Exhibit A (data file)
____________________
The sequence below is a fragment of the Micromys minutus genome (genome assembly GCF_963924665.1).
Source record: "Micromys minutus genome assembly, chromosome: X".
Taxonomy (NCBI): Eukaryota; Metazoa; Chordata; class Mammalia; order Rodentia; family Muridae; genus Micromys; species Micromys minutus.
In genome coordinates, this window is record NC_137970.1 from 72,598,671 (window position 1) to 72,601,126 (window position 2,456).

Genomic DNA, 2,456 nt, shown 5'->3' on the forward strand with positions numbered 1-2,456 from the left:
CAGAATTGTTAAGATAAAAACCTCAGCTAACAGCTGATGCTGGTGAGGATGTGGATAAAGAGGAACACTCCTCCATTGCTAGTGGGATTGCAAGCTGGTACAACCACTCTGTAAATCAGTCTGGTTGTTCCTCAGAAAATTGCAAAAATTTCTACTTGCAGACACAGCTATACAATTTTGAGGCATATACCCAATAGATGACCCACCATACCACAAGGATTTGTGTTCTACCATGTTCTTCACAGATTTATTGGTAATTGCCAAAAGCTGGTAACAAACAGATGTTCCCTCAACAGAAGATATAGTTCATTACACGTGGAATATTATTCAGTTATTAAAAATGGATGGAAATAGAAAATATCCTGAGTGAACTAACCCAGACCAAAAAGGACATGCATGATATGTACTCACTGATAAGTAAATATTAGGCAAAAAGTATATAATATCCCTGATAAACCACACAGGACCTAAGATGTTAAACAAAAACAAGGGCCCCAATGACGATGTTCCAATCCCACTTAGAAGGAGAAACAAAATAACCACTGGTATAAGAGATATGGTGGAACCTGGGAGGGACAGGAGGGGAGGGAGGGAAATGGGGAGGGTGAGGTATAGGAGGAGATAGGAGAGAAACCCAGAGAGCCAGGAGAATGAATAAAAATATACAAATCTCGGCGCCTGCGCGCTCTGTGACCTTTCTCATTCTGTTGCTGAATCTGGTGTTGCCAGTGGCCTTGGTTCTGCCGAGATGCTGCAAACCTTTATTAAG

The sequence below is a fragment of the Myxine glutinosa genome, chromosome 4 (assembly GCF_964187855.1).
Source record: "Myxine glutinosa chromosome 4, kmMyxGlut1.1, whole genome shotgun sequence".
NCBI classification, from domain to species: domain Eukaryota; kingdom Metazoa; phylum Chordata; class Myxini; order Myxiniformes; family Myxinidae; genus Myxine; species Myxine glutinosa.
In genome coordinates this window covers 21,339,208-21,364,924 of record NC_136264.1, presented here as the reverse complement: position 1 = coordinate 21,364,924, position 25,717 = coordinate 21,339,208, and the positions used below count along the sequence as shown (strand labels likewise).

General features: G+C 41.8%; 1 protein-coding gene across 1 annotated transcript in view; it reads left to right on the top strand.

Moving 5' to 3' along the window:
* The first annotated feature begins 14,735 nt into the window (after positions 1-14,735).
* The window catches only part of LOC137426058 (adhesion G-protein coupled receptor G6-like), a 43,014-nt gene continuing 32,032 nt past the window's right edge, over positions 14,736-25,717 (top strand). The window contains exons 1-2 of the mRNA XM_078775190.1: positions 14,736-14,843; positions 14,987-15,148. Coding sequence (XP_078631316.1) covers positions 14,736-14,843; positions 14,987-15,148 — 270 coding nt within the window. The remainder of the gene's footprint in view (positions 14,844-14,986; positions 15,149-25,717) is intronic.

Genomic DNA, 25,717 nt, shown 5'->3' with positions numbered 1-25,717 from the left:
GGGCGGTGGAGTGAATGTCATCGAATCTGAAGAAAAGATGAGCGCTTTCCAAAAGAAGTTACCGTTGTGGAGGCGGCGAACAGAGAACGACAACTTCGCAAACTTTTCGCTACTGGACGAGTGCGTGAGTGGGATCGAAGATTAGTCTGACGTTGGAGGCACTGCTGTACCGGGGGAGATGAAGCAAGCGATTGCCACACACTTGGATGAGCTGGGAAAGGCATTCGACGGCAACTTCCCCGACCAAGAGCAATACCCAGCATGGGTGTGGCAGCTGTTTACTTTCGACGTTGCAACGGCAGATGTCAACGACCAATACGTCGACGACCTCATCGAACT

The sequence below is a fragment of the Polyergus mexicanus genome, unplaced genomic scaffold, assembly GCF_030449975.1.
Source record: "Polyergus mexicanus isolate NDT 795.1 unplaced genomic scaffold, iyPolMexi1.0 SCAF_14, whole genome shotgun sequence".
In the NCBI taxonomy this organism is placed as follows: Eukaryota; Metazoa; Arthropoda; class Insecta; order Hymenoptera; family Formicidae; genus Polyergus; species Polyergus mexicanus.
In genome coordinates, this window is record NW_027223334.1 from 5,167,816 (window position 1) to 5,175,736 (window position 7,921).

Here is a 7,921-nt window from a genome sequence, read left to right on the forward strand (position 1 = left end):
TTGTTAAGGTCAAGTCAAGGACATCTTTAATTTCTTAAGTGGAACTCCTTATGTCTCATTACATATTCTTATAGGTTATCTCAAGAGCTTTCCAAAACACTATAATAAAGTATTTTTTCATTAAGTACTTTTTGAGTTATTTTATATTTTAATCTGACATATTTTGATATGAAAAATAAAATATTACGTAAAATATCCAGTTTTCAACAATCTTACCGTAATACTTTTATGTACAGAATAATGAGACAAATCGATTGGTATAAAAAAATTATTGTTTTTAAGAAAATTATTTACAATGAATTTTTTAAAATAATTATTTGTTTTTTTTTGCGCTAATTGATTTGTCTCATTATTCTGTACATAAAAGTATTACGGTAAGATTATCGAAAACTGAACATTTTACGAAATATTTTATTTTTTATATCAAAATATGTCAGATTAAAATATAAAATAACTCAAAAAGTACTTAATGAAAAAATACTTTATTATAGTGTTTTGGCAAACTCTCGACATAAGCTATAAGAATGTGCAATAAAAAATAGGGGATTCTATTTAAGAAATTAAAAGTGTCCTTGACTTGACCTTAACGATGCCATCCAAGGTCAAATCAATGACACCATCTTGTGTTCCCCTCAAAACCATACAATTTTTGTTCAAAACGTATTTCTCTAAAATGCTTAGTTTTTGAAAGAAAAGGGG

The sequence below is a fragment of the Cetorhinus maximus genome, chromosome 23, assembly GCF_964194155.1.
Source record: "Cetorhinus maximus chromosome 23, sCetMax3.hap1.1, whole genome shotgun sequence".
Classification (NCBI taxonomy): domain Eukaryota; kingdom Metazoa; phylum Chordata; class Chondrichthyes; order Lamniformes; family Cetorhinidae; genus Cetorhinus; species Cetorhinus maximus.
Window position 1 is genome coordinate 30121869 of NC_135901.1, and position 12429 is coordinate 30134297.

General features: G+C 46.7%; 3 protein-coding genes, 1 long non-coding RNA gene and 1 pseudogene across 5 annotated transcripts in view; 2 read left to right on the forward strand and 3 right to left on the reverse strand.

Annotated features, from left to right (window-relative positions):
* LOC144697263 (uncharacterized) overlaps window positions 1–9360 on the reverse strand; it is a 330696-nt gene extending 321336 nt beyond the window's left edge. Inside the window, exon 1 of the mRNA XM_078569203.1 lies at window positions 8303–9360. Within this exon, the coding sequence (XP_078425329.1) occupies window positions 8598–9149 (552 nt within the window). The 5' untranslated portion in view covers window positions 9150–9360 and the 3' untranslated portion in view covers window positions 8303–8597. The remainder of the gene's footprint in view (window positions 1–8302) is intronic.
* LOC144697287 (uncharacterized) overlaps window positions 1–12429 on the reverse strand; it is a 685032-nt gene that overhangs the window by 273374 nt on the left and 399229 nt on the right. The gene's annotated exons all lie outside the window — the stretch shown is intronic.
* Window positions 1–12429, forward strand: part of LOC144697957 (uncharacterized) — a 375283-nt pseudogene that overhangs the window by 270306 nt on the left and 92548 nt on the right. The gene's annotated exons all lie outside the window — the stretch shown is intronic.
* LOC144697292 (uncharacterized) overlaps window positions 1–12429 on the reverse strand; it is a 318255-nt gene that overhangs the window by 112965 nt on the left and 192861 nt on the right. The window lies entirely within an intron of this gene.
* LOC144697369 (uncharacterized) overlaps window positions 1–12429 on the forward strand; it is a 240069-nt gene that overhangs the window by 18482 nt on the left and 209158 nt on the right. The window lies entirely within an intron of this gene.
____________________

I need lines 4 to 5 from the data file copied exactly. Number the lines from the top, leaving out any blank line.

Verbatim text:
In genome coordinates, this window is record NC_137970.1 from 72,598,671 (window position 1) to 72,601,126 (window position 2,456).

Genomic DNA, 2,456 nt, shown 5'->3' on the forward strand with positions numbered 1-2,456 from the left: